The Residents, “A Sight for SORE EYES vol.2”

Book Review

Melodic Virtue, photo taken 1990, Credit Henrik Kam

The Residents, “A Sight for SORE EYES vol.2” by music archivist Aaron Tanner.

I am a fan of the most eclectic band in America, San Francisco’s performance art collective known as “The Residents”. They formed over 50 years ago, and while managed by “The Cryptic Corporation” the band has been able to make some of the weirdest and most wonderfully unusual music, with each member of the band being anonymous. Only a part-time collaborator “Snake Finger” is known by his true identity.

I got to interview Homer Flynn, the President of The Cryptic Corporation 2 years ago, and I spent untold amounts of time diving into the music, the art, and the world that only the most extreme minds can pull ideas from. I also covered their show from SLC earlier this year. AS amazing as that “Bucket List” show was, this book took me days of reading, and going back to hit the images again and again, giving me a long-term dose of excitement, similar to what I experienced at the concert.

After countless albums and collaborations, films, and books about them, reading this book “A Sight for SORE EYES vol.2” has filled my world with such a great visual history of the band, and I was able to see who they influenced and how they inspired so much of the music I have enjoyed for the last 40 years. From all of this, I am no closer to their identities than I was when I first started listening to them, and all of this was the point.

Photo By Jackson Tanner

It is a limited edition print, much like everything else they have done, get it if you can.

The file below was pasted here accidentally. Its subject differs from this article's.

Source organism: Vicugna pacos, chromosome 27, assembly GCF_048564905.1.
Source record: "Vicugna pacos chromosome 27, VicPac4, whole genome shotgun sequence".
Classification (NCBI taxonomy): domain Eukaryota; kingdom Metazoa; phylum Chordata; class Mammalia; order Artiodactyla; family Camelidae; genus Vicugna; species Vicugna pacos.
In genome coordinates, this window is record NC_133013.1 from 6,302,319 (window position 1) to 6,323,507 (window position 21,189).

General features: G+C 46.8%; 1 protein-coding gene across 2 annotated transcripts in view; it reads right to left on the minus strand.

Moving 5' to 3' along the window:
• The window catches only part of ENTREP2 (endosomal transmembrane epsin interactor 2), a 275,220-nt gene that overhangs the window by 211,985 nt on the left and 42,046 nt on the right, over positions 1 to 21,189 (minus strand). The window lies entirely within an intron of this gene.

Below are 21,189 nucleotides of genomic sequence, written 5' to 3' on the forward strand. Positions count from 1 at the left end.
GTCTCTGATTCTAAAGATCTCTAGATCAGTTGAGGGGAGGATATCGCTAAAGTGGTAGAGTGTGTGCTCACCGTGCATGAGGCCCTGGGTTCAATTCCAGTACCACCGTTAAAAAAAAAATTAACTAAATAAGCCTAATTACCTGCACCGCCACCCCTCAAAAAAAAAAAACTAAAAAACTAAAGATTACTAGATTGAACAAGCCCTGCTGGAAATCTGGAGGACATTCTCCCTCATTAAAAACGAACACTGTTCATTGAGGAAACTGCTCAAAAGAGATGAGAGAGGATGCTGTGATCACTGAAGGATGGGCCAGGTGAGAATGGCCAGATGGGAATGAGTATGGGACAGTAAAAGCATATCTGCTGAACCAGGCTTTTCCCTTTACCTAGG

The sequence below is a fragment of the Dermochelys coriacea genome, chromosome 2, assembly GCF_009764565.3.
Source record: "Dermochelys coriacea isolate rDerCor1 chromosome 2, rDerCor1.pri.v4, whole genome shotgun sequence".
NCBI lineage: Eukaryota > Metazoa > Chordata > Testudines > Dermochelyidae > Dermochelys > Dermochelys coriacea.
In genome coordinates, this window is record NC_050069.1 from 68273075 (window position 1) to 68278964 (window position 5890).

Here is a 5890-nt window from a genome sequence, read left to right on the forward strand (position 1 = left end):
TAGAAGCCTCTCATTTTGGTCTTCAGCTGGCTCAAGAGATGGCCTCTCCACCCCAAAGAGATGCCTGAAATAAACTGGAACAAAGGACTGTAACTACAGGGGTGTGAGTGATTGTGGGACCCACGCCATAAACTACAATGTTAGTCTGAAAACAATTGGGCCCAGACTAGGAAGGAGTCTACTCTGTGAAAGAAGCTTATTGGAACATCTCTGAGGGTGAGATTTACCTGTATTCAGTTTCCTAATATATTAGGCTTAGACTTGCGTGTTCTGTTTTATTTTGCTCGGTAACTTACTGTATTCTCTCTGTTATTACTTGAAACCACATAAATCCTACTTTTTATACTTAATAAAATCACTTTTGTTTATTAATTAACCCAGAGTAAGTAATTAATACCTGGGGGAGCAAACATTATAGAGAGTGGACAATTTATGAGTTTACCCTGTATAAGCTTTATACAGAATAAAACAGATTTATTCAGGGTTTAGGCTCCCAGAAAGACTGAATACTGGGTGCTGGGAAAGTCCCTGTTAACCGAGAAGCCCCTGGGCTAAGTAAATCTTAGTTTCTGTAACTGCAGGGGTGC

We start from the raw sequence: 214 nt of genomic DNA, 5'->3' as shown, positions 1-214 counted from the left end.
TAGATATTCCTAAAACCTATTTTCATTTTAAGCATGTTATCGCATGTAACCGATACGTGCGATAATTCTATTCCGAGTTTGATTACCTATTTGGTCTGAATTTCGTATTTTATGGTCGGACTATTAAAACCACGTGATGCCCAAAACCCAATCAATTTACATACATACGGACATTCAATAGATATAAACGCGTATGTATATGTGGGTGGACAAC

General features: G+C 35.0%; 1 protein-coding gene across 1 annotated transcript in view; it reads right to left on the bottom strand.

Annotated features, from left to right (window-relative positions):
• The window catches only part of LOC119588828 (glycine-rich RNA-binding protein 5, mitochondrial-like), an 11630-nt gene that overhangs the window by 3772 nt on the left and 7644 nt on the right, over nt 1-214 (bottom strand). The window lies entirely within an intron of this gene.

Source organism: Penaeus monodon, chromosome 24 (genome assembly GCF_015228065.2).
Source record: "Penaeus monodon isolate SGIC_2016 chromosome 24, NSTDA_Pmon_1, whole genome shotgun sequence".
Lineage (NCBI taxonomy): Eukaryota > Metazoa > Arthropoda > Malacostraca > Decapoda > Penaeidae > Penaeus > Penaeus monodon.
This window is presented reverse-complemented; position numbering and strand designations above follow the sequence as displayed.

The book tells the story of The Residents, but from the point of view of musicians, artists, producers, etc. through their history with them. It has quotes from so many musicians we know and love, and their experience with the music, their concerts, and the art on the whole.

The Residents collided with the earth like a meteor-killing the dinosaurs and creating the world anew. They led the charge for bands like DEVO, Talking Heads, Laurie Anderson, and countless others who were now licensed to pat a capital “A” in their art rock.”

Alex Winter

The book is a collage, of clippings, write-ups, and other people sharing a quick blurb. I had no idea they had so many fans, I knew they inspired The Butthole Surfers, The Pixies, Primus, and The Dead Milkmen, as I turned each page, and read the little statement from so many artists, I began to see how expansive they were. These artists might not taken any direct ideas from the Residents or their art, but they all pay tribute to the inspiration they got.

It’s not hyperbole to say that everything else we sold made some sort of sense when compared to the Residents. Were they aliens? Disembodied eyeballs? I loved being baffled.MOBY

I have watched plenty of The Residents live, but several people commented on this one video clip of them playing Teddy Bear on the debunked TV show “Night Flight” from the 80s. Several artists have mentioned this moment saying the outlandish story and performance was so over the top it sold them on The Residents instantly.

The book even had a sighed photo of Pee Wee Herman “I sure do love the Residents!” your pal Pee Wee Herman. Brought a tinge of sadness because when the book was sent to me, Pee Wee was still alive. I suddenly went back to watch a few episodes of Pee Wee’s Playhouse, realizing that even Pee Wee was a fan, and they influenced his art. I have considered myself a fan of theirs for a while now, but this book showed me how their influence has been in so much of what I grew up enjoying, a thousand times, just a step beyond what I loved, which was The Residents.

“They’re the kind of band that you either get, or you don’t. And I most definitely did at first listen. I was already on board when I first heard them, but then I saw how they dressed-the eyeballs, suits, and top hats-I was sold immediately. The juxtaposition couldn’t be any more perfect.

My musically deranged 11-year-old mind was now complete”.

Ray Mayorga, Ministry.